On Sunday afternoon, TheBlaze's Buck Sexton appeared on MSNBC to face off with Guardian columnist and blogger Glenn Greenwald on the subject of the causes of the Boston bombings. Ahead of the appearance, Greenwald alerted his Twitter followers, and also seemed to mock Sexton's credentials as a terrorism expert.
Mr. Greenwald probably neglected to read Sexton's resume. It includes two tours in war zones overseas, several years as a CIA analyst and a couple of years with the NYPD Terrorism team, where he worked on the Times Square bomber case -- one that also featured pressure cooker bombs like those used in Boston.
The MSNBC host opened the exchange by allowing Mr. Greenwald to back up a claim he made in a recent column that blamed jihadist attacks like the bombings at the Boston Marathon on America policies overseas. Greenwald -- on the phone from Brazil -- told host Craig Melvin;
“It was to make very clear that there is a consistent trend on the part of people who attack the United States, which is that they all cite essentially the same thing: That the United States has continued to drone, bomb, invade, occupy, imprison and torture countless people in the Muslim world, and that people in that part of the world and Muslims who identify with it have concluded that the only way to make that stop, the only way to fulfill their notions of justice is to bring violence to the United States so that Americans can see the effects of that which they’re causing in other parts of the world.”
In response, Sexton sent a clear message that he was not in sync with Greenwald;
"It's deeply disingenuous to suggest that fighting against terrorism is in fact, the cause of terrorism."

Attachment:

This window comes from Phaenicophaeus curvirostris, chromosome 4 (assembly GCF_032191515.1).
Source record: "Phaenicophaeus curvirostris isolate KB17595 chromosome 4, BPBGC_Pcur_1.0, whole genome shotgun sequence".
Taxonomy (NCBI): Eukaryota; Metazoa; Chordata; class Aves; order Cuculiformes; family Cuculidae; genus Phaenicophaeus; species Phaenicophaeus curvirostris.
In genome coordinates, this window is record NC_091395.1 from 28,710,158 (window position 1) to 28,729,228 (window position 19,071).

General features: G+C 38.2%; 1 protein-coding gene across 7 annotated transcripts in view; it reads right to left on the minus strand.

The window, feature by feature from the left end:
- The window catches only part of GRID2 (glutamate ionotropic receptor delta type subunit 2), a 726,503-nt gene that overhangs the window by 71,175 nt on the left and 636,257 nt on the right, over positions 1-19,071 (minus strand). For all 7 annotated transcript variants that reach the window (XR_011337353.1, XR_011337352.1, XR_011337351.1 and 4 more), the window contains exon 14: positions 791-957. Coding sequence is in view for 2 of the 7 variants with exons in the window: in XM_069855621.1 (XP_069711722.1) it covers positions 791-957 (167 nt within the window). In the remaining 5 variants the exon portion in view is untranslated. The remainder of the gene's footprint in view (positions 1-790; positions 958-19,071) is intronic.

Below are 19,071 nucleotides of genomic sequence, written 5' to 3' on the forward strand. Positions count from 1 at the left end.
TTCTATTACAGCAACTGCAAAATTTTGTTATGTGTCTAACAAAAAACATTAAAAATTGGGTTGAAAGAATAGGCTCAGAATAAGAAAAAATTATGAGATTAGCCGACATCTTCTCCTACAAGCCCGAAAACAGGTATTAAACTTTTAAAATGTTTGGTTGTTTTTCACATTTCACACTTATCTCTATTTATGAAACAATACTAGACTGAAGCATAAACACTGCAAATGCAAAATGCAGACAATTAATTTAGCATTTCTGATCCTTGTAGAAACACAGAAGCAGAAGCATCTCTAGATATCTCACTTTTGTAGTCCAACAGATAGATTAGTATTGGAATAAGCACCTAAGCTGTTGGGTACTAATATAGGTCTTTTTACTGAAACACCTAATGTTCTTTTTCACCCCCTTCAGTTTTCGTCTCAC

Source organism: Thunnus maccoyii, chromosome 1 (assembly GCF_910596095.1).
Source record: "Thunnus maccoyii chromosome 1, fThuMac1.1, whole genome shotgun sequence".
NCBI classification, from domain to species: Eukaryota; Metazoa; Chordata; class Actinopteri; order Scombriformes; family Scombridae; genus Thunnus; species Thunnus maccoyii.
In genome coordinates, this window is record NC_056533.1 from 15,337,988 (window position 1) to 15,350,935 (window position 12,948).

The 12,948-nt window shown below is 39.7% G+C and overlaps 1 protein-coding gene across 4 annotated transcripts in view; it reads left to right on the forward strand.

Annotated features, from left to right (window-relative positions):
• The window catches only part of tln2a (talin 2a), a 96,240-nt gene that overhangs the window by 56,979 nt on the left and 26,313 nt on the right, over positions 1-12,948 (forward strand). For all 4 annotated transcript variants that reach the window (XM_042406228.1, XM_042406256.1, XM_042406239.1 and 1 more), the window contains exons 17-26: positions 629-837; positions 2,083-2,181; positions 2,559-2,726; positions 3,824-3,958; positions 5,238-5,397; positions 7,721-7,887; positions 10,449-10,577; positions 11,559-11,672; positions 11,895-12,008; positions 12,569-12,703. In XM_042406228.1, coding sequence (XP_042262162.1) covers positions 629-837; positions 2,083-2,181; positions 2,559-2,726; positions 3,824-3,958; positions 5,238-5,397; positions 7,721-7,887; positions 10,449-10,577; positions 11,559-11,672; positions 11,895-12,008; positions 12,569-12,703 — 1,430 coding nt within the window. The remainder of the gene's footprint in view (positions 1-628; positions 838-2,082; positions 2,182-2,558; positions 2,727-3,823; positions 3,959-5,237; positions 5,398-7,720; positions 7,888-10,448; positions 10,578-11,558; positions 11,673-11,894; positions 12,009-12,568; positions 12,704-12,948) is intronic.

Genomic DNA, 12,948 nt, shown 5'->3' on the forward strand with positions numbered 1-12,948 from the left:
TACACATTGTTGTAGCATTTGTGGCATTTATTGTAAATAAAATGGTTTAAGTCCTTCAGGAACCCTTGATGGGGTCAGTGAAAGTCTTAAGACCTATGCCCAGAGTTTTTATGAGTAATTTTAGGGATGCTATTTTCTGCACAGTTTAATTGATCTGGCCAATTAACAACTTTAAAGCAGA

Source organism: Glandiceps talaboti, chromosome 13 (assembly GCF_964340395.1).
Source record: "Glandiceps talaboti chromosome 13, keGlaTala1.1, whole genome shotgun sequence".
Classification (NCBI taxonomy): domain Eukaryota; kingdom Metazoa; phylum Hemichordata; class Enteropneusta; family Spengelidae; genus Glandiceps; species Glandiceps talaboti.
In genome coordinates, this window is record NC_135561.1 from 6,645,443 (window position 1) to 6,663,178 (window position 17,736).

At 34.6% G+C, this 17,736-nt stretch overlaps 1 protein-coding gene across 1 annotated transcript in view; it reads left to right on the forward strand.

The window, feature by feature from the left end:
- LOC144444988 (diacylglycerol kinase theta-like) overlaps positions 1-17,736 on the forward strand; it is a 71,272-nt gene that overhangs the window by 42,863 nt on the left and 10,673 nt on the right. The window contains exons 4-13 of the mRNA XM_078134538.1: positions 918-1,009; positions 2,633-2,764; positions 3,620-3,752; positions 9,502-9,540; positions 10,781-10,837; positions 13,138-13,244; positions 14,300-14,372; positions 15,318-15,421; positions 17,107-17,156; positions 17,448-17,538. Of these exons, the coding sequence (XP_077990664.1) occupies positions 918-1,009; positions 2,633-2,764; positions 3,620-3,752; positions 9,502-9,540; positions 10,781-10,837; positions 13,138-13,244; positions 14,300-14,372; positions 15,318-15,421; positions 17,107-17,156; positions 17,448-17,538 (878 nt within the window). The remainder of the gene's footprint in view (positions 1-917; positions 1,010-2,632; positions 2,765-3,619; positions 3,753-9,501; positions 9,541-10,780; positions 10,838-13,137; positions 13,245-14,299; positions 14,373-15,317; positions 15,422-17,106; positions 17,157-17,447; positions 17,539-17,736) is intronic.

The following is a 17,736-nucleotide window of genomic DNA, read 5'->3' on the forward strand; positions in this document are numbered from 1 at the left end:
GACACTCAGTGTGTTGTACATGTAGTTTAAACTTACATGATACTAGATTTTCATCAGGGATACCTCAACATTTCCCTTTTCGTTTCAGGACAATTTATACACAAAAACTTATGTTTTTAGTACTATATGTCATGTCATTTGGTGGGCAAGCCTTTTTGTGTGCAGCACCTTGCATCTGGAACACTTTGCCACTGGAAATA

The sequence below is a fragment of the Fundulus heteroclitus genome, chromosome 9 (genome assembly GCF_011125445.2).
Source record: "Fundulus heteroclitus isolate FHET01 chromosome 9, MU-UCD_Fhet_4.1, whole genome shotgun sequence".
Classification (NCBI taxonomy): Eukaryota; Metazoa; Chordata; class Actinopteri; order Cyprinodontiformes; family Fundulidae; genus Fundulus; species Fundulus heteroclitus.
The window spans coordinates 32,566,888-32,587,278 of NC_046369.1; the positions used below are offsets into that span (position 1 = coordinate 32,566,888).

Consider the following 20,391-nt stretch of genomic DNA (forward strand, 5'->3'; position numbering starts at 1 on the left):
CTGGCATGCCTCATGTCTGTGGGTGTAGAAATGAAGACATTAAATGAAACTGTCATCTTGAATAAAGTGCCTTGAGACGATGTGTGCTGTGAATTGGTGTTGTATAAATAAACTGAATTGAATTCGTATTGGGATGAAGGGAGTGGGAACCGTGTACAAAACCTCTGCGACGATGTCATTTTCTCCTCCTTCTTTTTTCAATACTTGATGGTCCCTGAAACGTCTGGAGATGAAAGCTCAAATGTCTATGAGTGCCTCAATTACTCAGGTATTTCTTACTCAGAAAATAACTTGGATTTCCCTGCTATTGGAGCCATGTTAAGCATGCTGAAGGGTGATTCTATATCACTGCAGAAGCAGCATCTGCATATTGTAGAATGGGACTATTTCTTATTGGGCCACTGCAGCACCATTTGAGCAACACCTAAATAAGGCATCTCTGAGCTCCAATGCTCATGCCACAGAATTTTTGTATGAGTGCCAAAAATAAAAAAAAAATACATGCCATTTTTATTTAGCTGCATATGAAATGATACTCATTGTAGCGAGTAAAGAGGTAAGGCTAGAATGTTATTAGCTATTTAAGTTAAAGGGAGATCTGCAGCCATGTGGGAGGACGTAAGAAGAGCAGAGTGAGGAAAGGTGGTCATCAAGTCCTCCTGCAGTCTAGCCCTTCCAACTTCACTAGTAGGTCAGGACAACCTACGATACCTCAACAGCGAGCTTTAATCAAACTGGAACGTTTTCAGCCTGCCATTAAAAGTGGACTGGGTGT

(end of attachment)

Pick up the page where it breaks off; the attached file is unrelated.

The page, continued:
Talking about bin Laden and Zawahiri, Sexton proceeded to point out:
"If you look at the writings of Zawahiri, if you look at the public pronouncements of Osama bin Laden -- before 9/11 -- they had a whole slew of issues that they were claiming, unmitigated, unrestricted warfare against any American, and by the way, any Israeli, any Jew, anywhere in the world. So the notion this is justified -- of course they want to justify it in their minds -- but there is no justification for these acts and they will always find another grievance for this kind of terror."
Greenwald responded to Sexton by blaming decades old U.S. policies in the Middle East, claiming: "The centerpiece of American foreign policy has been to dominate that region...to dictate how it runs...in order to secure our access to oil...in order to protect Israeli interests."
Greenwald then charged that in the 1990s our sanctions and policies "killed hundreds of thousands of Iraqi children...we've propped up their dictators, we've overturned their democratic elections." He closed his response to Sexton's argument by saying:
"All you have to do is look at the reality of American conduct in the world and the only thing that's surprising is that there haven't been more of these attacks over the last decade."
Sexton parried Greenwald's arguments by citing the myriad examples of jihad/violence in parts of the world without any American involvement -- Kasmir, Chechnya, France etc... Buck closed his statements by pointing out, “The people that do things like we saw in Boston will never stop their violence, because they believe that it comes from above.”
The segment was wrapped up after 5:30, but apparently Greenwald was not pleased he was not given the last word and shortly after he hung up the telephone in Brazil, he posted this tweet.
Watch the entire segment via Mediaite, below: